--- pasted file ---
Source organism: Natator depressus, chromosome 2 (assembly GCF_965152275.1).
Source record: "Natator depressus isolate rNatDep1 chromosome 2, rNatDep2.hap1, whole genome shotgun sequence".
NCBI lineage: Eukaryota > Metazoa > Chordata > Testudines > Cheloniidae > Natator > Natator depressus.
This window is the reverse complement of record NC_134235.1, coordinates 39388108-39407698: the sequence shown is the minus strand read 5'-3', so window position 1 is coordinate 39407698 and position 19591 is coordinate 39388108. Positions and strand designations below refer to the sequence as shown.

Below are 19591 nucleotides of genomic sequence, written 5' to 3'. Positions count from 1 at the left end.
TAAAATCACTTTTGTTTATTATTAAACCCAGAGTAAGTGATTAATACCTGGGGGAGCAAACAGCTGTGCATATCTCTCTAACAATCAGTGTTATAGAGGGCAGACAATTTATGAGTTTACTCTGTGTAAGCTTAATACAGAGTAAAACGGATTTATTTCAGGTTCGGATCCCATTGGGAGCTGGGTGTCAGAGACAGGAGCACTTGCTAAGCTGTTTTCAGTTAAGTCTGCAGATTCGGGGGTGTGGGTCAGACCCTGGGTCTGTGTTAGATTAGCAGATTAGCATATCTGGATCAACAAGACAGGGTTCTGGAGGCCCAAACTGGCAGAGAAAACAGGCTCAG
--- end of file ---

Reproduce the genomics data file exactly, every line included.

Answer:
Source organism: Natator depressus, chromosome 2 (assembly GCF_965152275.1).
Source record: "Natator depressus isolate rNatDep1 chromosome 2, rNatDep2.hap1, whole genome shotgun sequence".
NCBI lineage: Eukaryota > Metazoa > Chordata > Testudines > Cheloniidae > Natator > Natator depressus.
This window is the reverse complement of record NC_134235.1, coordinates 39388108-39407698: the sequence shown is the minus strand read 5'-3', so window position 1 is coordinate 39407698 and position 19591 is coordinate 39388108. Positions and strand designations below refer to the sequence as shown.

Below are 19591 nucleotides of genomic sequence, written 5' to 3'. Positions count from 1 at the left end.
TAAAATCACTTTTGTTTATTATTAAACCCAGAGTAAGTGATTAATACCTGGGGGAGCAAACAGCTGTGCATATCTCTCTAACAATCAGTGTTATAGAGGGCAGACAATTTATGAGTTTACTCTGTGTAAGCTTAATACAGAGTAAAACGGATTTATTTCAGGTTCGGATCCCATTGGGAGCTGGGTGTCAGAGACAGGAGCACTTGCTAAGCTGTTTTCAGTTAAGTCTGCAGATTCGGGGGTGTGGGTCAGACCCTGGGTCTGTGTTAGATTAGCAGATTAGCATATCTGGATCAACAAGACAGGGTTCTGGAGGCCCAAACTGGCAGAGAAAACAGGCTCAG